I’ve been a huge Microsoft and Windows Phone supporter for years. I first fell in love with my HTC Trophy running Windows Phone 7.5 and since then have jumped ship with the HTC 8X, Nokia Lumia 928, Nokia Lumia Icon and the HTC One (M8).
I’ve been aggressively supporting and promoting Windows Phone ever since then, especially with the jump to Windows Phone 8 and Windows Phone 8.1.
But that’s slowly crumbling away as Microsoft releases newer and newer Insider Preview builds of the upcoming Windows 10 for Phones operating system.
Look, I get it. I know that this is far from the final version of the phone OS and I know based on desktop preview builds and previous phone builds that Microsoft is actively listening and changing the entire OS based off of user preferences and feedback.
But I just don’t like it.
Yes, I know that I am simply one of few, but I absolutely hate how Microsoft is going away from their metro UI in exchange for something much more flat and simplistic.
I hate how they still don’t know if they want to use the three-dot system or the hamburger menu and I hate that the days of swiping and scrolling are gone.
Live Tiles appear to be the only thing left from Windows Phone 7.5/8 and Zune HD interfacing that has been changing Microsoft over the past few years.
I get that people hated Windows 8 for desktops and how that stigma has been sticking with anything and everything Microsoft or Windows related, but that doesn’t mean that they should completely destroy a perfectly fine mobile operating system.
Their Build event showed us how far they’re willing to go to try and bridge the app gap that’s been killing Windows Phone sales across the world, allowing developers to simply design one app and make it universal across ALL Microsoft devices (Windows 10 desktops, tablets, phones and even Xbox One), while also allowing developers to port certain features and apps from Android and iOS over to Windows with little efforts involved.
But by doing so they’re also alienating the current Windows Phone fans. They’re destroying the look and feel of Windows Phone in attempt to universalize all of their platforms.
Sure, the end result is going to work fantastically, with this latest build showing off a new Store beta that is loaded with universal apps that look and feel identical across platforms, including a richly-featured Outlook, Word and other Microsoft companion apps, plus a rough glimpse at Microsoft Edge aka Project Spartan, but now everything is sort of looking like a poor mash-up of iOS and Android and less like a unique mobile OS that offered something very different than the two biggest mobile operating systems.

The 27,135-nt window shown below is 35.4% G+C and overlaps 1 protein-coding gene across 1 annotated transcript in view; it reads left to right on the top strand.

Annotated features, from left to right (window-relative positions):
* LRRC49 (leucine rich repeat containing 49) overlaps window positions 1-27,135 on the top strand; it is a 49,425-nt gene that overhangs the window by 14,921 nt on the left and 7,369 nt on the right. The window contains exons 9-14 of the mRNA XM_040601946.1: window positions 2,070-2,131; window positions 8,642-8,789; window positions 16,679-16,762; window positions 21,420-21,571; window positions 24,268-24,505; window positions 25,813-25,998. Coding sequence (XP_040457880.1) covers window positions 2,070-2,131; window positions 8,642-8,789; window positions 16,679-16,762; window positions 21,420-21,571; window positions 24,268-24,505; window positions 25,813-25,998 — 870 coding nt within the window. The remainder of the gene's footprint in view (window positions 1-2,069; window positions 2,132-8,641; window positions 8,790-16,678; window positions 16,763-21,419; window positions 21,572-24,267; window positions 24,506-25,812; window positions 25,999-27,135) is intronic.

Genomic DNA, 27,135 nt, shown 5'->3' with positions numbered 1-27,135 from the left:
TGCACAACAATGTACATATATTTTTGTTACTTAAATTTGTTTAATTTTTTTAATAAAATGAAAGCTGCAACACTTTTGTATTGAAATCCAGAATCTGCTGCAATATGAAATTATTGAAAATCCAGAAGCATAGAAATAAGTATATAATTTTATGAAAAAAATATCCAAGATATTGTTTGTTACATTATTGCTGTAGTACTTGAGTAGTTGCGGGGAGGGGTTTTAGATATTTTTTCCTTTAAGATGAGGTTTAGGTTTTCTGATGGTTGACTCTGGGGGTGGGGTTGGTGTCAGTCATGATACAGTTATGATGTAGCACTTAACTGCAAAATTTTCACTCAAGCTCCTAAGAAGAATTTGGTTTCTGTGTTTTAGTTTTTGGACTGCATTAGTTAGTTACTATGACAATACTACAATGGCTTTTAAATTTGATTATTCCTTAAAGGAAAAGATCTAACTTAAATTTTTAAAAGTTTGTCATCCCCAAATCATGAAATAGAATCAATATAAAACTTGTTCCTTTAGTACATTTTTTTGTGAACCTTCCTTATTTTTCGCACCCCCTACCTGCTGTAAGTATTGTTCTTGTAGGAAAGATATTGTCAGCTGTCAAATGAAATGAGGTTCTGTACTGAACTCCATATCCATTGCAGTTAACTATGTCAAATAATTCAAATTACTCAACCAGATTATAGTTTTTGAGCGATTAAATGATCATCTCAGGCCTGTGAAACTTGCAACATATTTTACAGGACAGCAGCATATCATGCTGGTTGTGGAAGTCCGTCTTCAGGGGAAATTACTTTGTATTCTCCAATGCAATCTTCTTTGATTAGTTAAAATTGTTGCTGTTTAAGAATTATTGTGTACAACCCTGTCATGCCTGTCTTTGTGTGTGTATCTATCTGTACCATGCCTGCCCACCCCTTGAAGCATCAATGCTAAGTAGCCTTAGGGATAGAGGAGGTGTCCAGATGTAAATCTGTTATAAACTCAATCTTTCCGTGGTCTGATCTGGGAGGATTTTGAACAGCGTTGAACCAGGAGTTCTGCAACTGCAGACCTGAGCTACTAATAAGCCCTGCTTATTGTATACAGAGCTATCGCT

I get that Microsoft is trying to build something even bigger behind the scenes — a platform that is truly universal and adaptable to your screen or computing situation, but I hate that the result also means that they’re basically scrapping everything that Windows Phone 7.5 and 8 struggled so hard with establishing.
I’ve only had a little time to play with the latest build of Windows 10 for Phones, but I can already tell you that the more they change things the less I like it and the less likely I will be to ever purchase another Windows Phone.
I’ve been with Microsoft and their Windows Phone line from the very beginning and I’ve voiced my opinions loudly and clearly and spent even more time converting friends and family over, because I truly believe that Windows Phone 8 is the fastest, most stylish and efficient phone operating system out there, but Windows 10 doesn’t carry that same weight and despite what it promises to eventually do — it’s still not the Windows Phone that has been developing over the last couple of years.
If you want something that’s less customizable and unique, but reliable without a doubt and supported by all, then go Apple and get an iPhone.
If you want something that lets you tweak the tiniest of stuff — the settings that even I have no idea what they do, then go Android.
But if you want something that’s a well-balanced blend of both, then go for Windows Phone 8.
Soon, Windows 10 will come and I won’t have that third option to suggest anymore, because Microsoft is phasing out everything that made them special and unique in exchange for a mirror copy of Android and Apple, but with far less app support and reliability.